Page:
The warmest 10 years on record have all occurred since 1998, with the top eight in the past decade. Climate change is one of society’s most pressing problems as it leads to more extreme weather, rising sea levels, arctic ice melt, and the displacement of coastal communities.
While the news may seem dire, global warming can be mitigated by drastically decreasing carbon emissions. More people than ever are adopting low-carbon clean energy solutions such as wind and solar, but it’s important to deploy all available technologies, including nuclear energy and especially advanced nuclear reactors.
Current advanced reactor designs showcase more robust safety features, innovative cooling materials and systems, and decreased waste output and cost. For example, Terrapower, an advanced nuclear company founded by Bill Gates, is developing two reactor designs that do not need high-pressure environments to operate, unlike current light water reactors. Its molten chloride fast reactor (MCFR) operates at higher temperatures and therefore higher efficiencies, and makes use of a liquid salt fuel and coolant that allows the reactor to shut down without external power sources, thus preventing accidents. Terrapower’s traveling wave reactor is capable of using depleted uranium as a fuel source, lowering the cost of the overall fuel cycle by using spent fuel from existing reactors.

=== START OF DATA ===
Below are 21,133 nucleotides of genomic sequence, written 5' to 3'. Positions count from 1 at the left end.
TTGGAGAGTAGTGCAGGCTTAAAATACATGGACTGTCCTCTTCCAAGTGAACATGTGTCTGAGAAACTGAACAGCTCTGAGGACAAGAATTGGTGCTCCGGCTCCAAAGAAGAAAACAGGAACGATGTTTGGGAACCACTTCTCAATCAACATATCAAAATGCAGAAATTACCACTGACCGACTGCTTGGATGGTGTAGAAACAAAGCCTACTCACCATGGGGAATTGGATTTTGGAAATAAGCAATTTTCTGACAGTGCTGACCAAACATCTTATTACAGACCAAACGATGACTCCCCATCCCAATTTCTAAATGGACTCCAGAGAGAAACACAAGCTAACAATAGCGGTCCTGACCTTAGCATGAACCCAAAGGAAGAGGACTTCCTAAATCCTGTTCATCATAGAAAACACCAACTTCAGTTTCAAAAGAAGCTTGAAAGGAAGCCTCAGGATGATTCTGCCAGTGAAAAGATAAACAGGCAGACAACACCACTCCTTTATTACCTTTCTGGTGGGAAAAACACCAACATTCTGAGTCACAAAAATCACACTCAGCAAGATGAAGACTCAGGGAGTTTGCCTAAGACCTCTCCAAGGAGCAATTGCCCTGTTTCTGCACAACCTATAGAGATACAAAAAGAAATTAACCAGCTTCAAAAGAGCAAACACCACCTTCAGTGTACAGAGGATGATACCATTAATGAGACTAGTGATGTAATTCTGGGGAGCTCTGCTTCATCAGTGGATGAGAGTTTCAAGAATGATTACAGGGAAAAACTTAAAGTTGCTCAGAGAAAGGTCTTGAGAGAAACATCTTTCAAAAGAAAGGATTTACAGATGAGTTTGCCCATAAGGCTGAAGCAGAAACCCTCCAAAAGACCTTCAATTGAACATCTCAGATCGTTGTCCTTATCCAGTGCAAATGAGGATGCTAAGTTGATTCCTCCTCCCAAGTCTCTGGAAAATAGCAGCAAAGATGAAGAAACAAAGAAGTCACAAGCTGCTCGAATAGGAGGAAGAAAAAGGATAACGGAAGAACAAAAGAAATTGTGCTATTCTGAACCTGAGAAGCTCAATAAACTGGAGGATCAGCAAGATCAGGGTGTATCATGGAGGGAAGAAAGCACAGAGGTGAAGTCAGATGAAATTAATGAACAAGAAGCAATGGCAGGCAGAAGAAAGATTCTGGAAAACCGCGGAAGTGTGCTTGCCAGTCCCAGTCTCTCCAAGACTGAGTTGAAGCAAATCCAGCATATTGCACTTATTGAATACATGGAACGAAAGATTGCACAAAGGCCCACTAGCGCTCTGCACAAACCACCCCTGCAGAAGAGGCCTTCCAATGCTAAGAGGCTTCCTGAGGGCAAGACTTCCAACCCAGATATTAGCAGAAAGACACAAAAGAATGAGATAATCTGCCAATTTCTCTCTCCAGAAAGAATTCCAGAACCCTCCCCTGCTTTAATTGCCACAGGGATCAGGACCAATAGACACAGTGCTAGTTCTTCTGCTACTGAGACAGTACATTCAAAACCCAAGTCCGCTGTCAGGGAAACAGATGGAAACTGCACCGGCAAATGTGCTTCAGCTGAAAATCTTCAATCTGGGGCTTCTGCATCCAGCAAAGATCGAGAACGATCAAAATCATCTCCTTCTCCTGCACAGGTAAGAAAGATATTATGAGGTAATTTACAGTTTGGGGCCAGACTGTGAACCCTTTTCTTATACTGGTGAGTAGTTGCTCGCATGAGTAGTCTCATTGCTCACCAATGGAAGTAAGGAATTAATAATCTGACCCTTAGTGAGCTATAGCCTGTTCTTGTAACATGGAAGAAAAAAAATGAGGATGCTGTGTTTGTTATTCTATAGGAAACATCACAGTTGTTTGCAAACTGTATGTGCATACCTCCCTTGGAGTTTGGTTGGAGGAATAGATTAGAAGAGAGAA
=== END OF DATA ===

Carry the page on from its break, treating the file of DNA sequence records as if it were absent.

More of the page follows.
Small Modular Reactors Offer More Flexibility
Additionally, there are many small modular reactor designs (SMR) that make nuclear far more scalable and flexible and an attractive choice for baseload energy sources. NuScale is one of the most prominent SMR companies and has recently had its small modular reactor design approved by the Nuclear Regulatory Commission. Its SMR design is only a third of the size of existing pressurized water reactors and will be able to be manufactured off-site, reducing cost.
SMRs are an option for remote communities that need low-carbon energy that is always available. One good example is Russia’s floating nuclear reactor, Akademik Lomonosov, deployed in 2019 to supply electricity to oil rigs in Russia’s Arctic Ocean. This 80MW mobile power plant generates enough power to provide energy to about 100,000 people.
The chief reasons why nuclear has not been utilized to its potential in the past is the enormous cost of building a light water reactor, and the unresolved issue of nuclear waste. The SMR and MMR’s make possible the delivery of on-time and on-budget reactors, and now there is a modular disposal option. In addition to the passive safety designs of these innovative reactors, the two chief hurdles to ramped up nuclear power are eliminated. Advanced nuclear energy is low carbon and always on, capable of meeting demands for the smallest of towns to the biggest of cities. Paired with new advancements in renewable energy and energy storage, advanced nuclear technology has the potential to help combat climate change.
By solving the issue of nuclear waste disposal with innovative and reliable solutions, the nuclear fuel cycle will be complete, and advanced nuclear technology can be more easily deployed and accepted.